This Friday, join me as I celebrate my 50th birthday by attempting to ascend my 55th and final Colorado14er- Handies Peak (14,048 feet). Our children. Nico, (10) and Zea, (8), will accompany me on this journey, as will my father, William (79), with whom I ascended my first Colorado 14er, 43 years ago, at the age of 6.
Please help our family to raise $25,000:
~for my 50th birthday,
~for my 55th and final of Colorado's 14'ers,
~to help save the lives of 50 children in our Mexico Program , which has been close to my heart for over 5 years.
~ $50,000 could fund the entire Mexico program for the rest of the year, which will include:
1. Protecting children with cancer from the risk of infection by purchasing personal protective equipment (PPE) for medical staff.
2. Training care givers in improved sanitation practices and reducing the exposure of health care staff to infection.
3. Raising awareness about the early warning signs of childhood cancer.
4. Training nurses online about pediatric oncology.
5. Providing 800 children with lifesaving anti-fungal drugs to treat infections like Mucormycosis, a rare but frequently fatal fungal infection among pediatric cancer patients.
Learn more here: Mexico Program
Should the birth nation of a child with cancer be the primary determinant of whether they live or die?
As a pediatric oncologist for over 15 years and the Co-Chair of the Global Medican Program Committee of World Child Cancer https://www.worldchildcancer.us , I have learned something about the Preventable Survival Gap, and how a child's birth nation can affect their chance of living. Did you know that that the overall cure rate for childhood cancer in the United States is greater than 80%? And yet, in many low income countries, the estimated overall survival rate does not exceed 20%. $1000 saves a life.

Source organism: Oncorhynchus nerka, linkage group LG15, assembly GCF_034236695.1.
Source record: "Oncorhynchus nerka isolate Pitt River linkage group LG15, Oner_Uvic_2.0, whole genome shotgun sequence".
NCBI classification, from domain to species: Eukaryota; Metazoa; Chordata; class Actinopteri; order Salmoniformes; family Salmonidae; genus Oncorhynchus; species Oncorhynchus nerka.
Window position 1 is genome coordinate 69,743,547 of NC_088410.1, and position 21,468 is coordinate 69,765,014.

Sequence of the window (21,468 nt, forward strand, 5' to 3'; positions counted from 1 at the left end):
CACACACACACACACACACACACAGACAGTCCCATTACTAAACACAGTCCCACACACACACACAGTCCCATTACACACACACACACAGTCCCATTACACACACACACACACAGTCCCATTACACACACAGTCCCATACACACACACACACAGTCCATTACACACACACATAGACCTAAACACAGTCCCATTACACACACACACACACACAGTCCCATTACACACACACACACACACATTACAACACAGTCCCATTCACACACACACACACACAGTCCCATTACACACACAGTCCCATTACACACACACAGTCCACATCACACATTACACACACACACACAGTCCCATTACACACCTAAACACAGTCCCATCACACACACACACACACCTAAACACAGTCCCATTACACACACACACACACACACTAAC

World Child Cancer, a global pediatric cancer organization (My wife, Dana Bryson is the Chairwoman of the USA Board ) is working to correct this preventable survival gap. With 12 projects on 4 continents - from Asia, to Africa, the Balkans, and Latin America --World Child Cancer annually treats over 8000 pediatric cancer patients and trains over 4000 global medical personnel in country.
It is my honor to complete this endeavor on behalf of World Child Cancer, and represent the Rocky Mountain Hospital for Children in Denver, CO, who has offered unwavering support of World Child Cancer's efforts.
Scroll down for a photo from last year's family trip to Myanmar to visit our World Child Cancer site in Yangon.
With love and clean hands,
A little about my work:
I am a pediatric oncologist practicing at the Rocky Mountain Hospital for Children in Denver, Colorado, USA. A native of Denver, I studied medicine at Vanderbilt University in Nashville, Tennessee, and completed my training in pediatric hematology/oncology at Children’s Hospital Los Angeles. There, I served as an Assistant Professor of Pediatrics in the Division of Bone Marrow Transplantation prior to accepting my current position.
My interest in delivering pediatric cancer care in low and middle-income countries took hold in 2007, when I was introduced to the work of World Child Cancer. I became formally involved in establishing World Child Cancer’s presence in the United States and in 2017 I joined the Global Project Committee, which I now co-chair. My wife, Dana Bryson, is the Chairperson of the Board of Directors of World Child Cancer USA. We have two children who actively participate in participate in supportive efforts and have travelled to World Child Cancer project sites.
PHOTO : Visiting Myanmar's Yangon Children's Hospital.
PHOTO: My wife, Dana Bryson, who serves as chairwoman of the Board of Directors of World Child Cancer USA and my children Zea, 8 and Nico, 10.
- Ramonna Robinson
- Cathy Church